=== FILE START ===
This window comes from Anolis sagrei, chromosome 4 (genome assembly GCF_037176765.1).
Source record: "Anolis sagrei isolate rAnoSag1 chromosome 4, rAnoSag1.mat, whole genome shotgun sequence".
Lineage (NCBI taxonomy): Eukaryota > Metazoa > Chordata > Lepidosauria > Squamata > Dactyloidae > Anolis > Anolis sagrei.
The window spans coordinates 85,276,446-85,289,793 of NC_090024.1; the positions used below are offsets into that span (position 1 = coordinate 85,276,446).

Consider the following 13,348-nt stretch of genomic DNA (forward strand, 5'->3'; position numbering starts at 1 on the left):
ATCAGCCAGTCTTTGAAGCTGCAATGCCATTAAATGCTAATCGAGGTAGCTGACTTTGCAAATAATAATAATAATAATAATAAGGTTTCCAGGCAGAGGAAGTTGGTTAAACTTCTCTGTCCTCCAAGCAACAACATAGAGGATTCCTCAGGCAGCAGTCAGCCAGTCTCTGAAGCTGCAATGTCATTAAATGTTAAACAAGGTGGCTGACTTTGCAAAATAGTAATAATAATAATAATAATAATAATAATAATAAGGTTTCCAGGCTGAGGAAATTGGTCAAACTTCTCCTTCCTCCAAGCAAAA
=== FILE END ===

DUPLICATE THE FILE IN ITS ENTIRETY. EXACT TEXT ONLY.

This window comes from Anolis sagrei, chromosome 4 (genome assembly GCF_037176765.1).
Source record: "Anolis sagrei isolate rAnoSag1 chromosome 4, rAnoSag1.mat, whole genome shotgun sequence".
Lineage (NCBI taxonomy): Eukaryota > Metazoa > Chordata > Lepidosauria > Squamata > Dactyloidae > Anolis > Anolis sagrei.
The window spans coordinates 85,276,446-85,289,793 of NC_090024.1; the positions used below are offsets into that span (position 1 = coordinate 85,276,446).

Consider the following 13,348-nt stretch of genomic DNA (forward strand, 5'->3'; position numbering starts at 1 on the left):
ATCAGCCAGTCTTTGAAGCTGCAATGCCATTAAATGCTAATCGAGGTAGCTGACTTTGCAAATAATAATAATAATAATAATAAGGTTTCCAGGCAGAGGAAGTTGGTTAAACTTCTCTGTCCTCCAAGCAACAACATAGAGGATTCCTCAGGCAGCAGTCAGCCAGTCTCTGAAGCTGCAATGTCATTAAATGTTAAACAAGGTGGCTGACTTTGCAAAATAGTAATAATAATAATAATAATAATAATAATAATAAGGTTTCCAGGCTGAGGAAATTGGTCAAACTTCTCCTTCCTCCAAGCAAAA